Much of Mozilla’s work has adversarial underpinnings. This dino is a fighter.


    1. Brad Werth wrote on

      Yes! Teeth!

  5. Emily Shirtz wrote on

    While exploring the idea of using new styles and techniques to distinguish the Mozilla M and dinorsouar in new ways their developments have been positive but conceptualy for the logos that fit this category they push on the side of building company image over reputation ( which is not a bad thing ).
    But it is to consider when the flame is in question since even in development its potential to be a warm and enviting image while promoting the base of the web visually through pixels or pixelation is exciting and enviting for everyone across gender, age , nationality, etc. it’s potential as a relatable and recognizable mark is great. It also embodies many of the traits Mozilla strives to embody through their work on the open web. It’s a force to reckoned with but it is also warm and comforting.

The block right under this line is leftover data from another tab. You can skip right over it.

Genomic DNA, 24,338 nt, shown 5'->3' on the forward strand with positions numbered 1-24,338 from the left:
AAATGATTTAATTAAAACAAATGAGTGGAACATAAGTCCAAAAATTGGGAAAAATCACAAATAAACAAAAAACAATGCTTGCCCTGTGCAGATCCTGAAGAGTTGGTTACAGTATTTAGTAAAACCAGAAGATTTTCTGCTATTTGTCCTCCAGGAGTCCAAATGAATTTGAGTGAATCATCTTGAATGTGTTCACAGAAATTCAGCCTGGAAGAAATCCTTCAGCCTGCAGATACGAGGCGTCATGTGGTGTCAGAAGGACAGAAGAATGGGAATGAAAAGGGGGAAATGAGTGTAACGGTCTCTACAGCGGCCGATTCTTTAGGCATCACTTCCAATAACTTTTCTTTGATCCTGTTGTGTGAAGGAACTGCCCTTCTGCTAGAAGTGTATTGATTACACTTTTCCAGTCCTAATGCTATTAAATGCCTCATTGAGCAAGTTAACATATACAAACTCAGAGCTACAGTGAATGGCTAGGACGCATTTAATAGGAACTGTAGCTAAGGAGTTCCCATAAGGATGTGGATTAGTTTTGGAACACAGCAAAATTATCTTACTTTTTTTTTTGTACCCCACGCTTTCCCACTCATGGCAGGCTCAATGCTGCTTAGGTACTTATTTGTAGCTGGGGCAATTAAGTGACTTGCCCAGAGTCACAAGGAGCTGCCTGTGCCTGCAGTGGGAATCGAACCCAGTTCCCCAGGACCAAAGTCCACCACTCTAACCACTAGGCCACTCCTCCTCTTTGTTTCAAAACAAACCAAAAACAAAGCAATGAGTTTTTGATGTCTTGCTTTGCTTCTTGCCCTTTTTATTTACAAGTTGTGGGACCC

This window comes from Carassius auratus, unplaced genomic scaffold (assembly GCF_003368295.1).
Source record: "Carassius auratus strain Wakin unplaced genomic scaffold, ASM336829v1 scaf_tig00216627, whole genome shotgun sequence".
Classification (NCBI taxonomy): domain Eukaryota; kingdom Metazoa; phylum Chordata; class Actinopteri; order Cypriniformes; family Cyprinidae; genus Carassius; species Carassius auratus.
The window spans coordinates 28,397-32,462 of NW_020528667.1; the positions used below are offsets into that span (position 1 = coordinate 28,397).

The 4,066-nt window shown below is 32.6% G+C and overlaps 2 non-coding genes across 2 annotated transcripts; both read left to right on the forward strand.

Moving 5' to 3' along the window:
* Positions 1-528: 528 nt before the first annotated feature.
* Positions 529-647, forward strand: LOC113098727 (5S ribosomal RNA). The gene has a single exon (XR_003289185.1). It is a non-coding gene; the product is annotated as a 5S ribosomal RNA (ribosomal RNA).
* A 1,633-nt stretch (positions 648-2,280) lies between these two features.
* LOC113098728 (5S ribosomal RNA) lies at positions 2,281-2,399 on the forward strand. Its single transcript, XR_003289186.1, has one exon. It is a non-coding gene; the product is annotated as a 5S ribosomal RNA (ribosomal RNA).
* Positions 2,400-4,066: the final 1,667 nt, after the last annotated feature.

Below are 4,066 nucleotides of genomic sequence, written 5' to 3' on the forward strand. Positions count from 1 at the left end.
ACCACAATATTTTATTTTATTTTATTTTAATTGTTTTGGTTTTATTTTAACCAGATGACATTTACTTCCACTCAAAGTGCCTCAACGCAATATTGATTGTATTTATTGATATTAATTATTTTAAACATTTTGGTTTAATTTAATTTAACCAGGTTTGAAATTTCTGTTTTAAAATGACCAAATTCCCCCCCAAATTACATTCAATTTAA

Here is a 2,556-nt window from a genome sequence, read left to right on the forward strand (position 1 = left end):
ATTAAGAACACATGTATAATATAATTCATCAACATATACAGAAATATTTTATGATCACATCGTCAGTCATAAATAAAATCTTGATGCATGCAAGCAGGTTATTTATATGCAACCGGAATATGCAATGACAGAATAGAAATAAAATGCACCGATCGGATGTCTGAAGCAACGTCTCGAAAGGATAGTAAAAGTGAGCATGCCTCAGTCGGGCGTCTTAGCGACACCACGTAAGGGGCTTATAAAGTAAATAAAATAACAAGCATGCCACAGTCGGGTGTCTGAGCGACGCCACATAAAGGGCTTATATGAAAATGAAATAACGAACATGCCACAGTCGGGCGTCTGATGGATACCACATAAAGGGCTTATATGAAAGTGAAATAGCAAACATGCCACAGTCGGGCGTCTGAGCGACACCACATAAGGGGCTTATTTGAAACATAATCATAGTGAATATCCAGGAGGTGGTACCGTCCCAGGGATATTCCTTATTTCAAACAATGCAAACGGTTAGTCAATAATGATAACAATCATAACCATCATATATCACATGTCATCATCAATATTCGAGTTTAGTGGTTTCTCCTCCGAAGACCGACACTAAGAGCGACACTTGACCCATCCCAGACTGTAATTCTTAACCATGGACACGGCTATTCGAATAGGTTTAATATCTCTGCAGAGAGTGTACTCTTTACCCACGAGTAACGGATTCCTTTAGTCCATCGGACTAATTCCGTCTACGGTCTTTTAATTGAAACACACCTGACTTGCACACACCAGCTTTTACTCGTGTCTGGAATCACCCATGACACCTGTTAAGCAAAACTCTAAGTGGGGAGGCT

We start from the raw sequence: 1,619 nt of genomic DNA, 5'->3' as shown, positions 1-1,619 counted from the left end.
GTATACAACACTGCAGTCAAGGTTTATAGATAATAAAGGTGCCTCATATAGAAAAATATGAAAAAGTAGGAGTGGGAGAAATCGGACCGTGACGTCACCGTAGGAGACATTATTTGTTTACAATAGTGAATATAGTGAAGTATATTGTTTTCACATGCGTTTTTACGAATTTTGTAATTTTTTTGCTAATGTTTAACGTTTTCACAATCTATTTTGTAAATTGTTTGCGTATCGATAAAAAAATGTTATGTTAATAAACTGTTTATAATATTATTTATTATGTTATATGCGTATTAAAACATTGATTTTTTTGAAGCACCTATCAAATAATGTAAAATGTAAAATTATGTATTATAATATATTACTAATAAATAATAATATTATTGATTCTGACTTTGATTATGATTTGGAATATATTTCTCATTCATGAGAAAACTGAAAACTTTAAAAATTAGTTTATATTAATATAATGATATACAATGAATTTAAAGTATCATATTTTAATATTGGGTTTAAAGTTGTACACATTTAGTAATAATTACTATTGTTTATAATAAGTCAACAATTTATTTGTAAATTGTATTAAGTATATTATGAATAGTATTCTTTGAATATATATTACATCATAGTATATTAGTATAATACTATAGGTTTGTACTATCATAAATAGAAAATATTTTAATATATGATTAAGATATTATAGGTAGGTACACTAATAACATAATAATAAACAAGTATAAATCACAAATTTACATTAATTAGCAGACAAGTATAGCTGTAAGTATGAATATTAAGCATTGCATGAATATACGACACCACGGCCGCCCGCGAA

Both Dino 2.1 and protocol 2.0 are distinguishable logos that feed off what Mozilla is and does and work well in animation and decontructed environments. The dinorsaur worries me with is crocodial-ish look and whimsical demeanor. Protocol 2.0 has promising visuals With the use of commonly used glyphs relaxing text. This emediatly gives the viewer a good idea of what Mozilla does to a short extent. The font change is nice with a more universal style and animation could lead to great copy write campaigns. My only concern is that to some viewers the style and use of :// may not come across and give off a sense of alienation to those who do not understand it’s use.

  6. Kat Suricata wrote on

    Burst is too noisy, Protocol looks like it’s from the early 2000s, Flame looks like a generic Photoshop filter, and… I like the dino, but there’s just something so–I don’t know. Mozilla is a Serious Organization, and the eyeball and garish palette is just jarring. It looks like a game company logo, not a logo for a huge non-profit.